There is no doubt about it. Caring for traumatized children is no small task. Between dealing with the child’s behaviors, case workers, birth parents, and life’s other normal difficulties, one can easily get overwhelmed. Being a foster parent alone is inviting messy and exhausting circumstances into your life. Forget what you have going on personally. Forget what still distresses you from your past, from your marriage, or from your own children. Just by choosing to be a foster parent you will have more than enough stress in your life. Caring for these children and advocating for their best interests is not a walk on the beach.
This is not to say you have to have a past free of trauma or that you can’t have sources of stress in your life while you’re a foster parent. That would be unrealistic. In fact, the fact that you are a survivor of trauma is going to be an important tool you can use for the healing of others. You will have a deeper and more empathetic understanding for what the children in our care are going through. However, healing is the key. You have to ask yourself: Have I healed? Have I resolved my emotions about my experiences? Did you just “move past” the traumatic event and go on living your life trying to forget it? Have you ever told anyone about it? Are you comfortable speaking about it? All of these questions are good ones to ask yourself to think about whether or not you are ready. If you haven’t even talked about and coped with your own trauma, how can you expect to teach a child in your home how to cope with theirs?
Healing can sometimes be an elusive thing. It comes in cycles usually over multiple years, and even when we think we have reached a new understanding, the scab is ripped off bringing pain anew. Healing almost always involves forgiveness. Forgiveness doesn’t always mean we need to reconcile with someone. It often means we forgive someone privately, releasing the bitterness we have towards them or the situation we were involved in. I can’t tell you how often a foster parent is utterly convinced that they have moved past a previous traumatic event, and then they are placed with foster children and that wound comes up fresh.
Notice that I said past AND present events. If your present home life is chaotic, unpredictable, unstructured, or extremely stressful, unfortunately it is probably not the right time to foster. Distress refers to the fact that it interferes with your day-to-day ability to function in life’s normal and mundane tasks.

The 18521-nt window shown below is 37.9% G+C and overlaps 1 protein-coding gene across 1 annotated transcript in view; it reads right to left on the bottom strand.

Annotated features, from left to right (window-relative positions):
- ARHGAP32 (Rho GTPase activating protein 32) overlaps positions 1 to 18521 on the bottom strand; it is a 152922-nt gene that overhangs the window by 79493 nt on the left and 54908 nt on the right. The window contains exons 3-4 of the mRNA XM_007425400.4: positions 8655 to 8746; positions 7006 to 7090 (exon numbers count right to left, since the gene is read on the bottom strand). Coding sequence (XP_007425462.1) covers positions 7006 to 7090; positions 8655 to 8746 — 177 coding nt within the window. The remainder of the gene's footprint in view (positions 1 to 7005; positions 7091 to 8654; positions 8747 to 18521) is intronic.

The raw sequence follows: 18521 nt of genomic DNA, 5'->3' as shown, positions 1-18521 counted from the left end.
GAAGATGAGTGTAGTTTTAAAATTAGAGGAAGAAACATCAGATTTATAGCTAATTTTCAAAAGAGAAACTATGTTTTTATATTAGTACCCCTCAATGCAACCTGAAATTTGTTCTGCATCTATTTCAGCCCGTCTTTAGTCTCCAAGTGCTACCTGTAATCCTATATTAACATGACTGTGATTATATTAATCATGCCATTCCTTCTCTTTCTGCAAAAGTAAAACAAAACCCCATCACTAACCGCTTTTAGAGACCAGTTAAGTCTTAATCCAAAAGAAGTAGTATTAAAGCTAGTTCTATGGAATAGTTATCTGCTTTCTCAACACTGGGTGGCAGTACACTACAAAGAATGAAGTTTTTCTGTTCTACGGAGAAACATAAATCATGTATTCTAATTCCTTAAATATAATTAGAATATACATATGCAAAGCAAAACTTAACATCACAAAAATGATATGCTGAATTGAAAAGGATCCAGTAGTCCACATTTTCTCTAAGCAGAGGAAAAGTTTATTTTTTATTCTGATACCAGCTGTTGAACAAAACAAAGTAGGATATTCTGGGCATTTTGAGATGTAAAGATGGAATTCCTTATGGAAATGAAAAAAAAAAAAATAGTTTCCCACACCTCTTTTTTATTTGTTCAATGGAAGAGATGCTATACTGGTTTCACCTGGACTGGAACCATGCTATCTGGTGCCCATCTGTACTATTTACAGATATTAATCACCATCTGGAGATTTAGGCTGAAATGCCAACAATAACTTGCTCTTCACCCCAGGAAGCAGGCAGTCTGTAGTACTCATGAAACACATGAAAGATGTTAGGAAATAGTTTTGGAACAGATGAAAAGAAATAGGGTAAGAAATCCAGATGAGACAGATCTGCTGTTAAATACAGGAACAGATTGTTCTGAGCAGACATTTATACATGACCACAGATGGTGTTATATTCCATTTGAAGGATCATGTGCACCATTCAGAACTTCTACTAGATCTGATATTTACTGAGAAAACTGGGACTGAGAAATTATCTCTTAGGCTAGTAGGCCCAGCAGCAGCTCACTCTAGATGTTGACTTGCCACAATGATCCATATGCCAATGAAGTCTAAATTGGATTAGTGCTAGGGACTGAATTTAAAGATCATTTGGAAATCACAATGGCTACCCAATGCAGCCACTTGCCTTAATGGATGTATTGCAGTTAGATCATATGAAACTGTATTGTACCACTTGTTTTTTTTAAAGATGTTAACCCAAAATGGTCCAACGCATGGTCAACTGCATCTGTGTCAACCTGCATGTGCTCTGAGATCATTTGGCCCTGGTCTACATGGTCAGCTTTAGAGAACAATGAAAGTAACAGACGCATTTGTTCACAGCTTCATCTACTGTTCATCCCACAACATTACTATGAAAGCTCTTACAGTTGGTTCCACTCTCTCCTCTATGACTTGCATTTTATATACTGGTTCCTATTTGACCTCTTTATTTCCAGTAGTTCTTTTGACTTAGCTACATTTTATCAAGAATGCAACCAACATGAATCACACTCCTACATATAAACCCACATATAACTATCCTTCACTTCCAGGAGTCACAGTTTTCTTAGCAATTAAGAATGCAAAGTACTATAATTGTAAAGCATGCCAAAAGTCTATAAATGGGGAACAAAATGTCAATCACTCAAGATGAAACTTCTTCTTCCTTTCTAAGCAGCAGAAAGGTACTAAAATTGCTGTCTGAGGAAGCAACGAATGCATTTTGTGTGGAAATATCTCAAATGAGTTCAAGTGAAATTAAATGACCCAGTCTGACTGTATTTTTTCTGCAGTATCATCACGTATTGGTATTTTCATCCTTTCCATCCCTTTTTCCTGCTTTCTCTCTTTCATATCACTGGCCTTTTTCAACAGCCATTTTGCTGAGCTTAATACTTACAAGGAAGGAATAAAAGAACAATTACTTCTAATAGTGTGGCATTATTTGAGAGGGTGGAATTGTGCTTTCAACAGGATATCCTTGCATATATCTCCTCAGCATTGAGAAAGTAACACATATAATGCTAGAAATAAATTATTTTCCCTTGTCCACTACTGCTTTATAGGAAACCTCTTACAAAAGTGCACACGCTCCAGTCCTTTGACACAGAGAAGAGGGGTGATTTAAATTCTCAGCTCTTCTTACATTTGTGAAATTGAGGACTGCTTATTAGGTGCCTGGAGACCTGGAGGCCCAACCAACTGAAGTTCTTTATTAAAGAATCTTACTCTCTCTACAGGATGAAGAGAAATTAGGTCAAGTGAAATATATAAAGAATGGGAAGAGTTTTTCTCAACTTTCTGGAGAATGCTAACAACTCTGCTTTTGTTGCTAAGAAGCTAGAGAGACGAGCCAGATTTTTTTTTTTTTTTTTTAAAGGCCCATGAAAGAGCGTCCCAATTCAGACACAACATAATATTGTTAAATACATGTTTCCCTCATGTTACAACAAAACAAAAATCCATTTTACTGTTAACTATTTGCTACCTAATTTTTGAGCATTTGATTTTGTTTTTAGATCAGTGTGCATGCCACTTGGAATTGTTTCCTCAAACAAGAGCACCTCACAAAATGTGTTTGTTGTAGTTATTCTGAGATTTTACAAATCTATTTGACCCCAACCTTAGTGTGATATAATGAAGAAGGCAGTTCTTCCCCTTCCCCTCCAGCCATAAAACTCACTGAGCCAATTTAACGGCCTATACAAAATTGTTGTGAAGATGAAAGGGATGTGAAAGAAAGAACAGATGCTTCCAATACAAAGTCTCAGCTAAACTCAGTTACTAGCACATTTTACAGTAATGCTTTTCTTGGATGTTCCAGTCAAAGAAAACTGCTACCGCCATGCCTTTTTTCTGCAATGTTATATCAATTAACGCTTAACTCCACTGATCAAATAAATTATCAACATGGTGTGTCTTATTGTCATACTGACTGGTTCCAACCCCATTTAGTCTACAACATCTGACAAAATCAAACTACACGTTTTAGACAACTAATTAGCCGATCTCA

Dysregulated adults cannot help dysregulated children.
In the words of Bruce Perry, “To calm a frightened child, you must first calm yourself.”
Anyone who has ever watched children for more than a couple hours knows how quickly frustrated emotions you never knew were present can erupt out of you. You say things and do things you told yourself you would never say/do before you had kids and you watched others on the sideline. This is especially true for children in foster care because they tend to act out of fear, not out of trust. It creates a deep frustration in you as you are loving this child and caring for their every need, but they still hit you, run from you, disobey you, etc. because they don’t yet trust you. In addition, children who expect abuse from adults will often try to cause that abuse to happen so that they can have back some kind of control over their lives.
Another Bruce Perry quote illustrates this perfectly; “Children prefer the certainty of misery rather than the misery of uncertainty.”
Your life doesn’t have to be perfect (impossible) or completely stress free (even more impossible) but it does have to be strong enough to bear up under more stress. You and your spouse have to be able and willing to make space, time and energy to commit to someone else’s healing. If now is the time that you need to focus on your own, it’s probably not the right time yet.
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